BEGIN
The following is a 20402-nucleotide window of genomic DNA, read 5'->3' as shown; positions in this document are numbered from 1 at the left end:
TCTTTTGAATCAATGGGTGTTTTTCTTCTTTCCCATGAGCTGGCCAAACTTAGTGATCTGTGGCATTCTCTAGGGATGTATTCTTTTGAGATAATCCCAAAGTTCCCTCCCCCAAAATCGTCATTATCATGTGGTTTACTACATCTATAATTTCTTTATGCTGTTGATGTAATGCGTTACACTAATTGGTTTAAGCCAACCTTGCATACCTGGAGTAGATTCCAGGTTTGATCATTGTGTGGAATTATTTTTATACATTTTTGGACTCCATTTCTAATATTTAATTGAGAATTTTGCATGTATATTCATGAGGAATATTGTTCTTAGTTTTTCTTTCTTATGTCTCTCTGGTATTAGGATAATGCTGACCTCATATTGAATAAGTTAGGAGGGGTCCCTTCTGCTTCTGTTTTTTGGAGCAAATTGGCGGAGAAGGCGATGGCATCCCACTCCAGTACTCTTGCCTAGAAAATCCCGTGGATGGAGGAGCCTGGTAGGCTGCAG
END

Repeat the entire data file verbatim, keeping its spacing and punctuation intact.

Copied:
The following is a 20402-nucleotide window of genomic DNA, read 5'->3' as shown; positions in this document are numbered from 1 at the left end:
TCTTTTGAATCAATGGGTGTTTTTCTTCTTTCCCATGAGCTGGCCAAACTTAGTGATCTGTGGCATTCTCTAGGGATGTATTCTTTTGAGATAATCCCAAAGTTCCCTCCCCCAAAATCGTCATTATCATGTGGTTTACTACATCTATAATTTCTTTATGCTGTTGATGTAATGCGTTACACTAATTGGTTTAAGCCAACCTTGCATACCTGGAGTAGATTCCAGGTTTGATCATTGTGTGGAATTATTTTTATACATTTTTGGACTCCATTTCTAATATTTAATTGAGAATTTTGCATGTATATTCATGAGGAATATTGTTCTTAGTTTTTCTTTCTTATGTCTCTCTGGTATTAGGATAATGCTGACCTCATATTGAATAAGTTAGGAGGGGTCCCTTCTGCTTCTGTTTTTTGGAGCAAATTGGCGGAGAAGGCGATGGCATCCCACTCCAGTACTCTTGCCTAGAAAATCCCGTGGATGGAGGAGCCTGGTAGGCTGCAG